❝ The steelmaker had sold metal with strength that did not match the quality standard it had promised its clients for use in products ranging from cars to aircraft. It warned at the weekend that the problems could stretch back 10 years.

❝ It is the latest in a string of scandals highlighting wider concerns about inspection and quality control in Japan from wobbly building pilings at the construction arm of Asahi Kasei to overstated fuel economy at Mitsubishi Motors. The Kobe Steel news came just days after Japanese carmaker Nissan was forced to recall about 1.2m vehicles that were inspected by unauthorised technicians.

Other companies affected by the Kobe Steel scandal include Mitsubishi Heavy Industries, Kawasaki Heavy Industries, IHI, Honda, Mazda and Subaru. Kobe Steel said it had no evidence of any safety concerns as a result of the fraudulent certification.

If Japan can get away with corruption like this for a decade, it sets a new goal for Trump and his chump followers to try to match.

Electric Cars Will Cost Less Than Gasoline-Burners by 2025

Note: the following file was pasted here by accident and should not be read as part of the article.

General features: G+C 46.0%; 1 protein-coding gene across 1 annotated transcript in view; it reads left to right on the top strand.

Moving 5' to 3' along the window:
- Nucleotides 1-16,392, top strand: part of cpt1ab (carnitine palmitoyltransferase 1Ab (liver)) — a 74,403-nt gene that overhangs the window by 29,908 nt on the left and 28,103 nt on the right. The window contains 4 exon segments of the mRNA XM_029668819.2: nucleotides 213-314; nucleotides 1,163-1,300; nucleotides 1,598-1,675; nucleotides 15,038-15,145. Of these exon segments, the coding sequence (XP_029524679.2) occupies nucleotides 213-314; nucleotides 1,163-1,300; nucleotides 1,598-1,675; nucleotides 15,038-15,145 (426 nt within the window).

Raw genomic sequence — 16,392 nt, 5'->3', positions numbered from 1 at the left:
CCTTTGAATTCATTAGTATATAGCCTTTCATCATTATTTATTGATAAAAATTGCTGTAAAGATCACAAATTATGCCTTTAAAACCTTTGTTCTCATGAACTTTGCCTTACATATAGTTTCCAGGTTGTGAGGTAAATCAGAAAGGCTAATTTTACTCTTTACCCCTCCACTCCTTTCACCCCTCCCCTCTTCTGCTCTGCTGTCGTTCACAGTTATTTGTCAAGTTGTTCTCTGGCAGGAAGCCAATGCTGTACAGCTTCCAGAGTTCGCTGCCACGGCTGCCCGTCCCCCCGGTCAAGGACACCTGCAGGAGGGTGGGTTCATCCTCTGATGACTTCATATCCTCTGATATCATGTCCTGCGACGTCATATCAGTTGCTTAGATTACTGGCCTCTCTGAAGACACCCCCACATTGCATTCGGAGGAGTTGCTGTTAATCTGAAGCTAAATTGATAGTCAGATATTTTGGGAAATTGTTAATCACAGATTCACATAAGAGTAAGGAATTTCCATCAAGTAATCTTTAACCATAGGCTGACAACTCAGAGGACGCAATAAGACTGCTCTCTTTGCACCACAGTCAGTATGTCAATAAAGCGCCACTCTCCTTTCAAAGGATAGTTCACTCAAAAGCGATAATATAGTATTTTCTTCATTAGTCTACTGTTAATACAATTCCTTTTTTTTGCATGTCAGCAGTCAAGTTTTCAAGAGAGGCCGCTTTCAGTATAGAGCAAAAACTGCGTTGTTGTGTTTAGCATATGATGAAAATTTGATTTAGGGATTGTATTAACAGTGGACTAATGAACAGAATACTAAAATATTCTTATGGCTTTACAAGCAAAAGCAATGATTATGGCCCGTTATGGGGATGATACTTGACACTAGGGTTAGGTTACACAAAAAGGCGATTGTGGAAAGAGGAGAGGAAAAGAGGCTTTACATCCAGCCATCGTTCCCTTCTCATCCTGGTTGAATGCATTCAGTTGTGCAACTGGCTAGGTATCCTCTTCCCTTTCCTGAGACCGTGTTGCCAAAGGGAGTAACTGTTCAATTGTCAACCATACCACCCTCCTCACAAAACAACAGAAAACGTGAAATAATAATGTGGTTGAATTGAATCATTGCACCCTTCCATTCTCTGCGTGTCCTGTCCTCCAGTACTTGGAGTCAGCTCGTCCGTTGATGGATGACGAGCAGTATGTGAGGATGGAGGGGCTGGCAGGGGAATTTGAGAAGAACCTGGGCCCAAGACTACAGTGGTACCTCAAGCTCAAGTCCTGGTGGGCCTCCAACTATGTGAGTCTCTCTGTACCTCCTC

I could be tempted

❝ Battery powered cars will soon be cheaper to buy than conventional gasoline ones, offering immediate savings to drivers, new research shows.

Automakers from Renault SA to Tesla Inc. have long touted the cheaper fuel and running costs of electric cars that helps to displace the higher upfront prices that drivers pay when they buy the zero-emission vehicles.

❝ Now research from Bloomberg New Energy Finance indicates that falling battery costs will mean electric vehicles will also be cheaper to buy in the U.S. and Europe as soon as 2025. Batteries currently account for about half the cost of EVs, and their prices will fall by about 77 percent between 2016 and 2030, the London-based researcher said…